The PRiME Lecture will take place as an online event on Monday, October 5, 2020, starting at 2000h EDT / Tuesday, October 6, 2020, at 0900h JST & KST. Visit here to register for this event.
Dr. Nam-Gyu Park, Professor and SKKU-Fellow at the School of Chemical Engineering at Sungkyunkwan University, will lead the PRiME 2020 plenary this year as the featured lecturer, presenting his talk, “Perovskite Solar Cells: Past 10 Years and Next 10 Years.”
What’s it all about? Dr. Park, a solid-state perovskite solar cell pioneer, chatted with ECS and shared the message behind his talk, including his work with perovskite solar cells, the materials significance to the science community as a whole, and the future of the promising material.
Q&A with Dr. Nam-Gyu Park
Q: What will your talk, “Perovskite Solar Cells: Past 10 Years and Next 10 Years,” cover?
A: My talk will cover the history of perovskite solar cells, the progress of perovskite solar cells, state-of-the technology in perovskite solar cells, and research direction of perovskite solar cells for the next 10 years.
Inorganic-organic lead halide perovskite was first applied to dye-sensitized solar cell structure in 2009 by the Miyasaka group, where organic dye molecule was replaced by nanocrystalline methylammonium lead iodide perovskite. Power conversion efficiency was about 3.8% (this means electrical power of 3.8 mW/cm2 is generated by absorbing sunlight power of 100 mW/cm2). A doubled efficiency of 6.5% was reported in 2011 by Park group (our group) using methylammonium lead iodide perovskite deposited on thin TiO2 film. However, a quick dissolution of perovskite in liquid electrolyte in the dye-sensitized solar cell structure is problematic for further development. In 2012, we developed first the stable and 9.7% efficiency solid-state perovskite solar cell, which was reported in Scientific Reports (Nature Publishing Journal).
After this groundbreaking discovery, there has been a swift surge in perovskite photovoltaics researches. Since 2012, there is great progress in perovskite solar cell research, as a result, power conversion efficiency of 25.2% was achieved in 2019. Fabrication processing and compositional engineering contributed to a significant increase in efficiency, where the Lewis acid-base adduct approach to get high-quality perovskite film will be explained. Ion migration is a unique property in organic lead halide perovskite, which however generates a current-voltage hysteresis and has a negative effect on stability. Methodology to eliminate the hysteresis will be introduced along with an explanation of the mechanism for the suppression of ion migration. Interface engineering will be also discussed in order to reduce recombination and thereby increase photovoltaic performance, where post-treatment and additive engineering will be introduced as a method for interface engineering.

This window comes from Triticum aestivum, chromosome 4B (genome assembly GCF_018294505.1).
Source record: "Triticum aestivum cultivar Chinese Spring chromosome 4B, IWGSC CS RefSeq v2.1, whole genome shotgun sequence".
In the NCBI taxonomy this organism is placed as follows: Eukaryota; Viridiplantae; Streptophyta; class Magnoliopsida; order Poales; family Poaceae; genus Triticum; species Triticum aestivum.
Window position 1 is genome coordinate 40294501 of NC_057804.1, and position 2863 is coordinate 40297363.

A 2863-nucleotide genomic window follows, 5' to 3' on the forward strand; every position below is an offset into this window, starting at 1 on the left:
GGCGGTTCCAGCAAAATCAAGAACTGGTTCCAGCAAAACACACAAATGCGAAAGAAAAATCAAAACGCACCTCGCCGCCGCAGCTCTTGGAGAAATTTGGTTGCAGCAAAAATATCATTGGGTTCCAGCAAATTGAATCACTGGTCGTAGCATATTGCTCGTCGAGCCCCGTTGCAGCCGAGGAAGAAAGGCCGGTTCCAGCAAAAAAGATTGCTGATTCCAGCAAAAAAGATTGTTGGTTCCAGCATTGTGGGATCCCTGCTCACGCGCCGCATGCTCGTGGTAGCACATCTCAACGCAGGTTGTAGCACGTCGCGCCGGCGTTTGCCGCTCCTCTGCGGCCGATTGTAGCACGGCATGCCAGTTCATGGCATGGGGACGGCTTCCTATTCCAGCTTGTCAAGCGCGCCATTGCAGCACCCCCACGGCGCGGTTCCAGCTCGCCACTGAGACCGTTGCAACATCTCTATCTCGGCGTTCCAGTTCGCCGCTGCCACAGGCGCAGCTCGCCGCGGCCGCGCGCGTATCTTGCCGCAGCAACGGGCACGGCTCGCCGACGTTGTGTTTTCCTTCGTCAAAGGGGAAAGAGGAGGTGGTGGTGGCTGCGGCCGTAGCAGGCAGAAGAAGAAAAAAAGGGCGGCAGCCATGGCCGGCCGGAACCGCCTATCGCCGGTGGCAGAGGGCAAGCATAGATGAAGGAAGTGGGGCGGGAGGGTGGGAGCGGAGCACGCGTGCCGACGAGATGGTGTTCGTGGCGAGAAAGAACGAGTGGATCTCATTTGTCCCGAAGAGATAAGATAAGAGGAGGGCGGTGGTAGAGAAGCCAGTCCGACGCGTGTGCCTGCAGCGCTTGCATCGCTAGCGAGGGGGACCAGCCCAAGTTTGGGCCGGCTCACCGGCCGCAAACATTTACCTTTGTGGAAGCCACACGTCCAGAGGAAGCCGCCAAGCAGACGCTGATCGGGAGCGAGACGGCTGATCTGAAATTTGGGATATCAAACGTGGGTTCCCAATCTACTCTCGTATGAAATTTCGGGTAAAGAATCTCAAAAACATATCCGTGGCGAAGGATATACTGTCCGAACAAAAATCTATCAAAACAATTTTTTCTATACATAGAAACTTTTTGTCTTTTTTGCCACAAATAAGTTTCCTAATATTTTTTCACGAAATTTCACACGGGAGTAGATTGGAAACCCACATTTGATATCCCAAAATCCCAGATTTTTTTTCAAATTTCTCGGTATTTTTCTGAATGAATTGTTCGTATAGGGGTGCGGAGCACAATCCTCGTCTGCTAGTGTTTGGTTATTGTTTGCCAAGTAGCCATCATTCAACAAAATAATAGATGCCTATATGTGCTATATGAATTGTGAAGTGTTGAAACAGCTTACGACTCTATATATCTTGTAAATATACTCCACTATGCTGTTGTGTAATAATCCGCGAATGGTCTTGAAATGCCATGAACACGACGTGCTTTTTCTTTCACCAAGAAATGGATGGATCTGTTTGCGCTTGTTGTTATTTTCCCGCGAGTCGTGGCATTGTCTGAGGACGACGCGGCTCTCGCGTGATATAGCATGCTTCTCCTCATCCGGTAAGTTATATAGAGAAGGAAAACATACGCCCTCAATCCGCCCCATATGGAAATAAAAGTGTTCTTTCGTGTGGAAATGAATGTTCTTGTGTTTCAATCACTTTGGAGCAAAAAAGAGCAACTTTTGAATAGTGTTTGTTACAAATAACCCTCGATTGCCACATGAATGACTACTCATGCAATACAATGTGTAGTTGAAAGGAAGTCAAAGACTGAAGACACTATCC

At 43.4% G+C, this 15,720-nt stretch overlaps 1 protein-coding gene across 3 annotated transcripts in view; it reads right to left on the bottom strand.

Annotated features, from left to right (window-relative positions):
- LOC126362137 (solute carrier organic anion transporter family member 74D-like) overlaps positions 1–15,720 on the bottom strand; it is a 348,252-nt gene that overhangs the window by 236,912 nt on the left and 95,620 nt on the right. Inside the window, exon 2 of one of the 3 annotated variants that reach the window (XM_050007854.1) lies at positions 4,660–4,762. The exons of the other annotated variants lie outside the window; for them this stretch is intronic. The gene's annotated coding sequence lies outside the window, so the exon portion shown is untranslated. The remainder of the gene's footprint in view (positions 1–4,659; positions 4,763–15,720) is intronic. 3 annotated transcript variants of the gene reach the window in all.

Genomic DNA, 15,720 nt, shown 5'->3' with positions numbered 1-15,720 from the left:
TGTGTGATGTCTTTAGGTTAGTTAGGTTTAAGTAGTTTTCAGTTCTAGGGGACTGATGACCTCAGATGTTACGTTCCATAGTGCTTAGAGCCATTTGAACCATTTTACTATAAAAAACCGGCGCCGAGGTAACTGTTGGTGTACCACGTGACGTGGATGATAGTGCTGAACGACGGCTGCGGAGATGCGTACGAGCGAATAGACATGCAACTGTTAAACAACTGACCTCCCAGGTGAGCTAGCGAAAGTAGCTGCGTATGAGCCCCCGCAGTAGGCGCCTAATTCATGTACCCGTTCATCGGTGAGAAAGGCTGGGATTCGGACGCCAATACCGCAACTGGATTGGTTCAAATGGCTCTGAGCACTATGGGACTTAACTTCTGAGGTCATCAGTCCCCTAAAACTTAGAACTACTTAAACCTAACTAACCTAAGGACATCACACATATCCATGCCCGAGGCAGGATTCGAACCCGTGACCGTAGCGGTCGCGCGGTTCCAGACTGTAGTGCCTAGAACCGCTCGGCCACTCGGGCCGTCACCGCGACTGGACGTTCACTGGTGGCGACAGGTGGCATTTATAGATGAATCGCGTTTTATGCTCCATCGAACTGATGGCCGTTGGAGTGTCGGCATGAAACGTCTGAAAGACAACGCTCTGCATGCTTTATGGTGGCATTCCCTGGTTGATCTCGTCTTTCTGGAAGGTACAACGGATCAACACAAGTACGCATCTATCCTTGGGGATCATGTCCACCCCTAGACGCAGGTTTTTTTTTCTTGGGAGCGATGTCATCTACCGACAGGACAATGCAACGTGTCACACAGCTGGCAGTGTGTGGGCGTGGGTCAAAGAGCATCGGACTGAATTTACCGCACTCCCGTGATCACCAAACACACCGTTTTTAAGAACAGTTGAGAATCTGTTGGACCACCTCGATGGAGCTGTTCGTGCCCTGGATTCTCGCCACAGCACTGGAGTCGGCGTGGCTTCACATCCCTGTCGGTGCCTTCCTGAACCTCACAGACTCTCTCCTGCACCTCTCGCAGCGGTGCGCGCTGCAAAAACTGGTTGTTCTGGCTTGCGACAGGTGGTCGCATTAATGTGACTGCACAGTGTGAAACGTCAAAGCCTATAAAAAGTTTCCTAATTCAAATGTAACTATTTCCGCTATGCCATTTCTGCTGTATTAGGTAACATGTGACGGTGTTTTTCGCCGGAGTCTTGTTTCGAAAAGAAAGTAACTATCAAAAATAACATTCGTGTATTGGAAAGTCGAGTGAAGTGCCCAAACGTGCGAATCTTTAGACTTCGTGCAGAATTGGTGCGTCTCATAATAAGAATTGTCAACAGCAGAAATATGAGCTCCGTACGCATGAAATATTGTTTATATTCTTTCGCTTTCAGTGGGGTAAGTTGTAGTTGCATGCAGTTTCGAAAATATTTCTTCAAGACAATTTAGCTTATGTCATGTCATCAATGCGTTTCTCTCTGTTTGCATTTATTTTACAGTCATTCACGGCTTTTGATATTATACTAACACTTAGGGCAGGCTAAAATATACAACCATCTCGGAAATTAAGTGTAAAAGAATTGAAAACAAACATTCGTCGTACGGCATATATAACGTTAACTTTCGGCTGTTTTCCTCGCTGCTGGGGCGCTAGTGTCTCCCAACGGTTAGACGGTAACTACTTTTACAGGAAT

For the next 10 years, there are two important research directions: One is a scientific and technological strategy to achieve a theoretical efficiency over 30% and the other is related to the commercialization of perovskite solar cells. For achieving the theoretical efficiency, voltage and fill factor should be increased, which can be possible by defect and recombination control. For commercialization, large-area fabrication is inevitably required. Precursor solution chemistry and large-area coating method will be introduced to achieve a homogeneous and high-quality perovskite film on large-area substrate. Finally, perspective of perovskite solar cells will be described.
Q: Why are perovskite solar cells an important topic to highlight to the science community?
A: Perovskite solar cells are a very interesting topic because it is different from the conventional semiconductor-based solar cells. Perovskite is a mixed conductor. Perovskite show high dielectric constant that is even significantly increased upon illumination. Electrochemical impedance has been used frequently to study perovskite and its interface. Perovskite is dynamic because organic cation is vibrating even at room temperature, which changes dipoles and dipole moments. Power conversion efficiency of perovskite solar cells is close to the best efficiency of Si solar cells. A large spin-orbit coupling in perovskite creates a long carrier lifetime in such a direct bandgap transition material.
Q: PRiME 2020 draws in attendees with a wide range of specialties and focuses, including batteries, sensors, corrosion, photonics, and more. How is this talk of interest to anyone attending?
A: As I previously mentioned, organic lead halide perovskite is a very interesting and promising material because of its unique opto-electronic property. This star material is not only used for photovoltaics but also X-ray imaging system, light-emitting diode, laser, hydrogen production, and even Lithium battery. Thus, understanding the fundamentals of organic lead halide perovskite is of importance for extending its applications.
Q: You pioneered the solid-state perovskite solar cell in 2012. Can you explain how this came about?
A: We had sufficient knowledge of perovskite coating and that of making a sensitized solar cell. However, the liquid-based perovskite sensitized solar cell was quite unstable because of rapid dissolution of perovskite in redox electrolyte. Thus, we were interested in solving this dissolution problem. We eventually solved the problem by replacing the liquid electrolyte by solid hole conducting material, where an in-depth study on junction formation and thickness effect eventually led to a success of the stable and 9.7% efficiency (the first highest efficiency) solid-state perovskite solar cell.
Q: Is there anything else you’d like to add?
A: I’d like to give a message to the attendees as follows: “Curiosity and necessity is the mother of invention.”
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